There has recently been a growing chorus of opinion, including that of a number of former Chancellors of the Exchequer, calling for the implementation of an independent central bank in this country. The Liberal Democrats are the only party to have consistently championed the case for independence for the Bank of England. We believe that this will allow it greater autonomy over monetary policy.
By providing credibility to the Government's anti-inflation policy, an independent central bank would facilitate a reduction in both short- and long-term interest rates, enabling increased private sector investment. All the evidence suggests a strong correlation between the independence of a country's central bank and low inflation and interest rates. There is no evidence to suggest that this trade-off has been achieved at the cost of higher unemployment. Indeed, if anything, there is evidence to support the reverse.
Nor will central bank independence in any way limit the Treasury's ability to promote growth in output and employment. The only freedom that will be lost will be politicians' freedom autonomously to inflate at the economy's expense.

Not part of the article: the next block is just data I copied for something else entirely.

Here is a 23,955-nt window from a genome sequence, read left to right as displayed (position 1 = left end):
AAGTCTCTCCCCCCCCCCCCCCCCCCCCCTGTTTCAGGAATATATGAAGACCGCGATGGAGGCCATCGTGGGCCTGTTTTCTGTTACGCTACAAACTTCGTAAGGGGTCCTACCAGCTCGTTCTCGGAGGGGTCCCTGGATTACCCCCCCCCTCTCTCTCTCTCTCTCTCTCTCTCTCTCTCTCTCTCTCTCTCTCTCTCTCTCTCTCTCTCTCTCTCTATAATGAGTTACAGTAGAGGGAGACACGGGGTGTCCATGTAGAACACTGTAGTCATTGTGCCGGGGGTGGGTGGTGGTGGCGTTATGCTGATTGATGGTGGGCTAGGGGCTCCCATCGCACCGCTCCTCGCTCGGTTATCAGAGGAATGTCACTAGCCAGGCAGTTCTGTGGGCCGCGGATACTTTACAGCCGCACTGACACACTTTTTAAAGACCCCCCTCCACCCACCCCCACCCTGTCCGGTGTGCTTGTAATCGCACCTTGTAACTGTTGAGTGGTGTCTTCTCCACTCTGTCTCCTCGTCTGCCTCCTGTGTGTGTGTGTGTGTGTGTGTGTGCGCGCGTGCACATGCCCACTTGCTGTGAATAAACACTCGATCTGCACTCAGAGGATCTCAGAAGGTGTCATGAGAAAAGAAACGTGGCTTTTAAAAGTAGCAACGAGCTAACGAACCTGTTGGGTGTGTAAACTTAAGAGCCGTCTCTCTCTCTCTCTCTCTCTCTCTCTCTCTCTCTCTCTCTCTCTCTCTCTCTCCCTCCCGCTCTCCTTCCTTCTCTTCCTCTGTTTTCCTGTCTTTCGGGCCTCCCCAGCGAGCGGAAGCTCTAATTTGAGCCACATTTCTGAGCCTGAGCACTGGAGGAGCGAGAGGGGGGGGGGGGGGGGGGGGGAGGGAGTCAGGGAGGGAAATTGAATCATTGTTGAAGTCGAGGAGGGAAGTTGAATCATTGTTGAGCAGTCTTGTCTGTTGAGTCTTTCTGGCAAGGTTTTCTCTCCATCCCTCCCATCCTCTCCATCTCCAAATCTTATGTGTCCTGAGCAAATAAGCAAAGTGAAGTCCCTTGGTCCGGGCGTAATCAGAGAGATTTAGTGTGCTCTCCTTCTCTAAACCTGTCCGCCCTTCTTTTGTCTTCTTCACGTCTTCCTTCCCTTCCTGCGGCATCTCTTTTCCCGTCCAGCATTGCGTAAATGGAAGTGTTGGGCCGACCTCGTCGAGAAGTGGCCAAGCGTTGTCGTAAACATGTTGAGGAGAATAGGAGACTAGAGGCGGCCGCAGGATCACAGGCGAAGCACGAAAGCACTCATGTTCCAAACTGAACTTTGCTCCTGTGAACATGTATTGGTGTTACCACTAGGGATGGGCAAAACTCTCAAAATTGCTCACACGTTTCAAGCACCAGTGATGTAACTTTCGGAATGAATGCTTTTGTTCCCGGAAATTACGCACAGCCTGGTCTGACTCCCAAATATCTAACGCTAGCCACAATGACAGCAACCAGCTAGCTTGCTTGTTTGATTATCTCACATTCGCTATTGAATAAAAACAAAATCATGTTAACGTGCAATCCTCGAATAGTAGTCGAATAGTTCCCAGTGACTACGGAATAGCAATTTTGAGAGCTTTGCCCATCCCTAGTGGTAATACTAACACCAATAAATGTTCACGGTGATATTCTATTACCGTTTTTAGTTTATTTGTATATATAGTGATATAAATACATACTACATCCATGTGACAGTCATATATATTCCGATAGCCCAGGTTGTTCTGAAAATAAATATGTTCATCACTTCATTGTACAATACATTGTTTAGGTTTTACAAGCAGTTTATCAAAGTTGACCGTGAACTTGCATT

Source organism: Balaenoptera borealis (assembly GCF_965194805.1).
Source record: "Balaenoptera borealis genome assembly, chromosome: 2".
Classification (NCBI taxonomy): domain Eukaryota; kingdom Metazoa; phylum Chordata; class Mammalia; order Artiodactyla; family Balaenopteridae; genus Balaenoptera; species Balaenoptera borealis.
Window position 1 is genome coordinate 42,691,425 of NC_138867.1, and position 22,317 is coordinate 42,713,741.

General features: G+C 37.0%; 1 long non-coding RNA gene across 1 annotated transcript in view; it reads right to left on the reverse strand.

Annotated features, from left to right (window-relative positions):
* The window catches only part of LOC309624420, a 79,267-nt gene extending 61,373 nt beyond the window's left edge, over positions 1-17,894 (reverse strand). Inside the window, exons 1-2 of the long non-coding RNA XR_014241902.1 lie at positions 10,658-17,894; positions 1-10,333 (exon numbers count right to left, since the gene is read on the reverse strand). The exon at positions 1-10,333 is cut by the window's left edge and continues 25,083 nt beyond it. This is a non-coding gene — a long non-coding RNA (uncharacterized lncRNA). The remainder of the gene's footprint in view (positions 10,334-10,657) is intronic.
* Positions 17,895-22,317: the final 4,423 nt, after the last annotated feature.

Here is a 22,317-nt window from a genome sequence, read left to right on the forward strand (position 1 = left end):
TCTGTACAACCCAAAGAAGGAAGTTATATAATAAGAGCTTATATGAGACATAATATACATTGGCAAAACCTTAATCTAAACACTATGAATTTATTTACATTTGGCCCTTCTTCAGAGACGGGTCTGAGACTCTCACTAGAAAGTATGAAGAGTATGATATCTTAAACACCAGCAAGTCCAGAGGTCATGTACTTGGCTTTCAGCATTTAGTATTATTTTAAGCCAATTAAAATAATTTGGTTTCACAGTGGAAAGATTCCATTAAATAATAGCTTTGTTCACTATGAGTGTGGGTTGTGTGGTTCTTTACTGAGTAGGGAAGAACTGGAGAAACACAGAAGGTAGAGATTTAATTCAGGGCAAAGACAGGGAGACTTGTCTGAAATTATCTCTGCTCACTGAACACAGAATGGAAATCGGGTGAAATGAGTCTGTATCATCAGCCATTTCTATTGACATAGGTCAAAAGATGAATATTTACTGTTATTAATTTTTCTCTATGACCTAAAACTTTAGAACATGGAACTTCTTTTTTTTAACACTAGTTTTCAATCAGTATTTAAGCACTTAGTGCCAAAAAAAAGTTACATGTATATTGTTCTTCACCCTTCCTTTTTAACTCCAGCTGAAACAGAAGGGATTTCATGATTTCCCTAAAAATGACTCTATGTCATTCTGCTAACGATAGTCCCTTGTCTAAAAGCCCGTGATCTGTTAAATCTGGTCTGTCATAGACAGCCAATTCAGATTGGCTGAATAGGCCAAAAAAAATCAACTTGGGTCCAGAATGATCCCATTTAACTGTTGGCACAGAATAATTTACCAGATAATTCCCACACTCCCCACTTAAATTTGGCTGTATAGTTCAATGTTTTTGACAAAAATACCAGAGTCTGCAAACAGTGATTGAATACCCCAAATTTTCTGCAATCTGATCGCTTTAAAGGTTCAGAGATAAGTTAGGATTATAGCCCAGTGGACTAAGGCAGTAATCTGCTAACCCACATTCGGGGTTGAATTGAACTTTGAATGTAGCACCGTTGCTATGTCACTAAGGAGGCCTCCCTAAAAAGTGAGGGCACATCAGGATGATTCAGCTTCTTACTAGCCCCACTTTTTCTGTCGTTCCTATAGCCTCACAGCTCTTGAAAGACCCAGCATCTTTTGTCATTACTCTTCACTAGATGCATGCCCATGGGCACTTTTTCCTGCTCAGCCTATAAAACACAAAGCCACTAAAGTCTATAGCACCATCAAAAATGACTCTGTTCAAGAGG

Removing direct control of monetary policy from the hands of the Chancellor would make it less vulnerable to the kind of political manipulation we have become accustomed to in recent years. We also support making the bank directly accountable to Parliament for its monetary policy decisions - a vital democratic safeguard that does not exist now.
An independent central bank would not be a panacea for all this country's economic ills, but it would provide a necessary first step towards a stable and accountable macroeconomic policy that would help to institutionalise price stability. For these reasons I strongly regret the failure of Nicholas Budgen's Bill to be debated in full on the floor of the House last Friday.
MP for Berwick-upon-Tweed
House of Commons
The writer is deputy leader and Treasury spokesman of the Liberal Democrats.Reuse content